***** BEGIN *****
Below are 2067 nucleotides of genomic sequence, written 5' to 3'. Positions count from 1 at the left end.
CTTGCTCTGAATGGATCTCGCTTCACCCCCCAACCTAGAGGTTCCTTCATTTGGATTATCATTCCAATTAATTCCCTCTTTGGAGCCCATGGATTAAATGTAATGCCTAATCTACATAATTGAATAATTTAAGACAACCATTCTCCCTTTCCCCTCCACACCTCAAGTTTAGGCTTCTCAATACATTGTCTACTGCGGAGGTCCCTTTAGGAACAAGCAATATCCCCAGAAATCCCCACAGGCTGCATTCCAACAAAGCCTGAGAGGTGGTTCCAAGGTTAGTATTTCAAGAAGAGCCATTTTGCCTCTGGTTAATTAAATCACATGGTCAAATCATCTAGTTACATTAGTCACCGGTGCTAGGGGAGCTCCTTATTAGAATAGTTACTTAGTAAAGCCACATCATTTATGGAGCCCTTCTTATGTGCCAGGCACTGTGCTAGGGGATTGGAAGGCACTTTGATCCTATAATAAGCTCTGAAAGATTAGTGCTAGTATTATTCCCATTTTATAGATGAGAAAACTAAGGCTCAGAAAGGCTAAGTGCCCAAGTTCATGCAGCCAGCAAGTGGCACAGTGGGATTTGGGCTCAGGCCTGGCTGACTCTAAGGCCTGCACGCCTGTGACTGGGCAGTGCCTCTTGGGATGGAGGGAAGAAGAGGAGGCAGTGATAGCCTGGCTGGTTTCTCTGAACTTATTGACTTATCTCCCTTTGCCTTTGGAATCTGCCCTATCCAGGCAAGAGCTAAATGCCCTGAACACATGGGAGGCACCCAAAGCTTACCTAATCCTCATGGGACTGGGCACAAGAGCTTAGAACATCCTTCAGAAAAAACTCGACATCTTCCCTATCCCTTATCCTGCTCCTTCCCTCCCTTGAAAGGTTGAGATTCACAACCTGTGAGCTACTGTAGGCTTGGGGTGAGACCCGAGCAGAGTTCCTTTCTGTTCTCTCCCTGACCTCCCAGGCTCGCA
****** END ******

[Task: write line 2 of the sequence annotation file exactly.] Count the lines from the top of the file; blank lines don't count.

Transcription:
CTTGCTCTGAATGGATCTCGCTTCACCCCCCAACCTAGAGGTTCCTTCATTTGGATTATCATTCCAATTAATTCCCTCTTTGGAGCCCATGGATTAAATGTAATGCCTAATCTACATAATTGAATAATTTAAGACAACCATTCTCCCTTTCCCCTCCACACCTCAAGTTTAGGCTTCTCAATACATTGTCTACTGCGGAGGTCCCTTTAGGAACAAGCAATATCCCCAGAAATCCCCACAGGCTGCATTCCAACAAAGCCTGAGAGGTGGTTCCAAGGTTAGTATTTCAAGAAGAGCCATTTTGCCTCTGGTTAATTAAATCACATGGTCAAATCATCTAGTTACATTAGTCACCGGTGCTAGGGGAGCTCCTTATTAGAATAGTTACTTAGTAAAGCCACATCATTTATGGAGCCCTTCTTATGTGCCAGGCACTGTGCTAGGGGATTGGAAGGCACTTTGATCCTATAATAAGCTCTGAAAGATTAGTGCTAGTATTATTCCCATTTTATAGATGAGAAAACTAAGGCTCAGAAAGGCTAAGTGCCCAAGTTCATGCAGCCAGCAAGTGGCACAGTGGGATTTGGGCTCAGGCCTGGCTGACTCTAAGGCCTGCACGCCTGTGACTGGGCAGTGCCTCTTGGGATGGAGGGAAGAAGAGGAGGCAGTGATAGCCTGGCTGGTTTCTCTGAACTTATTGACTTATCTCCCTTTGCCTTTGGAATCTGCCCTATCCAGGCAAGAGCTAAATGCCCTGAACACATGGGAGGCACCCAAAGCTTACCTAATCCTCATGGGACTGGGCACAAGAGCTTAGAACATCCTTCAGAAAAAACTCGACATCTTCCCTATCCCTTATCCTGCTCCTTCCCTCCCTTGAAAGGTTGAGATTCACAACCTGTGAGCTACTGTAGGCTTGGGGTGAGACCCGAGCAGAGTTCCTTTCTGTTCTCTCCCTGACCTCCCAGGCTCGCA